Soccer: Cagliari to be sold to Americans, says Cellino

Sardinian outfit to be Serie A's third foreign-controlled club

(ANSA) - Rome, May 28 - Cagliari are set to be Serie A's third foreign-controlled club after owner Massimo Cellino told ANSA Wednesday that he has agreed to sell the Sardinian outfit to an American consortium.
    Cellino, who took over Cagliari in 1992, has been looking for a buyer for the club since taking over English Championship (second-tier) side Leeds United earlier this year.
    "I'm really happy," Cellino told ANSA. "God bless them (the new owners). Now they'll be the ones fighting the bureaucracy".
    Cellino has had a series of disputes with the local authorities over development of Cagliari's ground that caused the team to play a number of home games some 1,000 kilometres away from Sardinia in Trieste in recent years.
    This season they played their home games at the dilapidated Sant' Elia ground with a capacity of below 5,000 because parts of the stadium were declared unfit for use. However, part of the reason why Cagliari have attracted overseas investors is that the club have won preliminary clearance to build a new stadium in the city, which could be turned into a good source of revenue, as shown by the examples of Juventus and many foreign sides. Cellino will receive an initial payment of 10 million euros from the American consortium, according to media reports, followed by 67 million more on approval of the project to develop the stadium.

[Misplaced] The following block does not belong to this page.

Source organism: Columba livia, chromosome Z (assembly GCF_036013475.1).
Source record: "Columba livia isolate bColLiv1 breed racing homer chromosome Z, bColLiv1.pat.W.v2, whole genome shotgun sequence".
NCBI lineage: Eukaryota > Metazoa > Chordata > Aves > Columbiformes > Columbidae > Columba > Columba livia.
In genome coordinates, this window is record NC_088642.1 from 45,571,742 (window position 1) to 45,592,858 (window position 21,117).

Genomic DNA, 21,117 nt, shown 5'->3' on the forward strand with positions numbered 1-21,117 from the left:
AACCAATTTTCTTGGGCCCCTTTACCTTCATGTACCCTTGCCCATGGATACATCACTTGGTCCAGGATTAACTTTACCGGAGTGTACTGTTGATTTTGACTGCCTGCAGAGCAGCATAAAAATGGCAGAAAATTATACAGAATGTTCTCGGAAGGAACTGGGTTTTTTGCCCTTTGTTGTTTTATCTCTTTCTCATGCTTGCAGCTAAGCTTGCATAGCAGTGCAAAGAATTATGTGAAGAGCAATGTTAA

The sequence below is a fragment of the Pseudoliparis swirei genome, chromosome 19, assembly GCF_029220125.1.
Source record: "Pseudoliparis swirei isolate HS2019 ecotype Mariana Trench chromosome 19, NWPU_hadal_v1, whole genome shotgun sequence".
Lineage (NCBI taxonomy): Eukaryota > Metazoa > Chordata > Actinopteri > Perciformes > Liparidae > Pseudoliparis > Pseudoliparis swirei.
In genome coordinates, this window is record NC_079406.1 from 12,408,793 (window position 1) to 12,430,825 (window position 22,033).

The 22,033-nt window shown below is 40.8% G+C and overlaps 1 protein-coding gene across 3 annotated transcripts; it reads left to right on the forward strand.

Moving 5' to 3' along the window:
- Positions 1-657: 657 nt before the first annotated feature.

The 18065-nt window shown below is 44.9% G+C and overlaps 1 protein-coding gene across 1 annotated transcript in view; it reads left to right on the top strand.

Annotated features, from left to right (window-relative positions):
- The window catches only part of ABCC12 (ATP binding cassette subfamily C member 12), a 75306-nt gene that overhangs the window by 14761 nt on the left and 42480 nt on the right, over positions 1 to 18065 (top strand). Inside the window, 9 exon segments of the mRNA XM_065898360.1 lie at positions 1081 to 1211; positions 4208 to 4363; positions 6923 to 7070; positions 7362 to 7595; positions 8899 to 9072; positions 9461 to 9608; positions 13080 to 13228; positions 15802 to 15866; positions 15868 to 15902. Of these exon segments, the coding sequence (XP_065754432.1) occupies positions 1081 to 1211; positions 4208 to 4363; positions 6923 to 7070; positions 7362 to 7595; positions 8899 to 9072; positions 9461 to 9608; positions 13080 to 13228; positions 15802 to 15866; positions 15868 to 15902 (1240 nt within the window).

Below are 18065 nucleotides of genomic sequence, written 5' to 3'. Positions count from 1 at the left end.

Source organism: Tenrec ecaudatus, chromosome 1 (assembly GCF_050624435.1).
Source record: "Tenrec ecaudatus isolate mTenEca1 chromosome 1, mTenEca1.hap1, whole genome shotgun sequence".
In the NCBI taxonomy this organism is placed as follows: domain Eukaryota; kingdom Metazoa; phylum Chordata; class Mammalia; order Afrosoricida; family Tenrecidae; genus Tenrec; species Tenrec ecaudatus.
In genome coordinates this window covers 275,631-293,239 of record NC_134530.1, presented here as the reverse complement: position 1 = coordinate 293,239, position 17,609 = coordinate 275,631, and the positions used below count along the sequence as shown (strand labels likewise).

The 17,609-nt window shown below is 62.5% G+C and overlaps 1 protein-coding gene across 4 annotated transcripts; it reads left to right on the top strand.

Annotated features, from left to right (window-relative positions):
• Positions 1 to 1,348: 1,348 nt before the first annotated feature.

Italian businessman Luca Silvestrone, who is representing the American consortium, said Cellino had agreed that the deal will fall through if local red tape makes obstacles to building the ground "insurmountable".
    Silvestrone added that the people who are behind the consortium will be revealed shortly.
    So far the only person known to be on board is American architect Dan Meis, who will design the new ground having creating the project for the stadium AS Roma are building in the Italian capital. Roma, Serie A runners-up in the campaign that has just ended, became the Italian top flight's first foreign-controlled club when a Bostonian consortium took over in 2011.
    Last year Indonesian businessman Erick Thohir took over three-time European champions and 18-time Serie A title winners Inter Milan.
   

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